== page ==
Take a young family unit impacted by social distancing – two parents working full-time from home, with two young children under 5. No available childcare, nurseries closed and grandparents unable to help because of age and/or health issues. Museums, playcentres are all closed because of risk of infection. Father starts working at 6am until 9am, Mother gets the children up and dressed, she works from 9-12, while father looks after children, then signs off for 1 hour lunch, she picks up childcare, father works from 12-1, then they swap yet again, she works from 1-4pm, and they swap, father works until 8pm. If they are really lucky they might grab a chat, the children may play ‘lightly supervised’ for about an hour. It is probably 9pm at earliest that they can grab an hour together. Then 10pm bed, and tomorrow the treadmill starts again.
Take another young family, both working in front-line occupations, two young children, one or both working shifts. Grandparents already helping, few childcare options. Their lives are just a mass of juggling childcare in among a busy and sometimes traumatic working life.
Then there is the older couple. Both have always led very busy lives, each doing very different things. Now they are thrust together 24 x 7, and they find out each other has annoying habits! A retirement plan they certainly hadn’t expected!
What is that sort of pressure going to do to their long term relationships. Yes, it is fine for a week or two, even a month or two. But 6 months? Apparently the divorce rate in Wuhan is increasing. I am not surprised.
Then there are people with mental health issues and/or disabilities. I know of several people who already suffer from isolation issues, and find it hard to be on their own. They are not going to cope with self-isolation well. Their support lifelines are under threat. My neighbour works with older people. they have been told to talk to them by phone, and if they do have to visit face to face, they are not allowed to stay in the room for more than 15 minutes. Another relies on a regular visit from a mental health nurse, and is extremely worried about how she will cope without that support.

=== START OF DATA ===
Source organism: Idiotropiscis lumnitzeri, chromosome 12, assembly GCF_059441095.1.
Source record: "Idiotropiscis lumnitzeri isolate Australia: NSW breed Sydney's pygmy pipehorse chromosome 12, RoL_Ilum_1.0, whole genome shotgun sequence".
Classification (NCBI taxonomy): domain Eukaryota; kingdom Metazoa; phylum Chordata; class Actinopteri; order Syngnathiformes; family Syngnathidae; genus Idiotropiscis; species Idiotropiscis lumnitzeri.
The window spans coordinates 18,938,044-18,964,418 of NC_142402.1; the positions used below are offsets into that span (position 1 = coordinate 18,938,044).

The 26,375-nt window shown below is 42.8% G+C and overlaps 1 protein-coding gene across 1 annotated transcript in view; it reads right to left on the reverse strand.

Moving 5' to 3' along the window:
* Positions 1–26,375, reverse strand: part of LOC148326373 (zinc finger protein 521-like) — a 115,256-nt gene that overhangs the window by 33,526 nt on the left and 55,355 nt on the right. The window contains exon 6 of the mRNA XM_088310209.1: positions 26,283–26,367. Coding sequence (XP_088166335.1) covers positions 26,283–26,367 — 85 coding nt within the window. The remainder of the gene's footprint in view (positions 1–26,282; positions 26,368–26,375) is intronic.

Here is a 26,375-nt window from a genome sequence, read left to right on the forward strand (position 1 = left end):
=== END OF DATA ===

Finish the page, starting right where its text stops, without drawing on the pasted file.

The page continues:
Add into this, the trauma of a family member being hospitalised. No visiting, and in some cases, even end-of-life care is only available via Zoom. So hard for those who are ill, but almost worse for those waiting outside, desperate to hold their hand, or speak to them. No easy answer.
Will the world return to normal?
I am hopeful that we can learn from some of those places, where they implemented the use of masks, and social distancing, but didn’t close everything down. Sweden and Taiwan come to mind. We have to come up with a solution that lets our young people roam free again, and get our economy kicked into life again. We older people, need to recognise that maybe we need to stay home more.
There is also a rising awareness that perhaps our lifestyles have contributed to the problem. The epidemic of Type 2 diabetes, obesity, high blood pressure, are risk markers. Many people in Lockdown are trying to use the time to improve their weight, take exercise and generally come out of lockdown healthier than before. (Sadly, we haven’t been totally successful in this area… We have had more snacks in the last 6 weeks than in the last 6 months. So a Work In Progress here…) One for another day!
Keep washing your hands, keep your distance and generally look after yourself. This is a marathon, not a sprint! This is the New Normal, and it will be with us for months to come!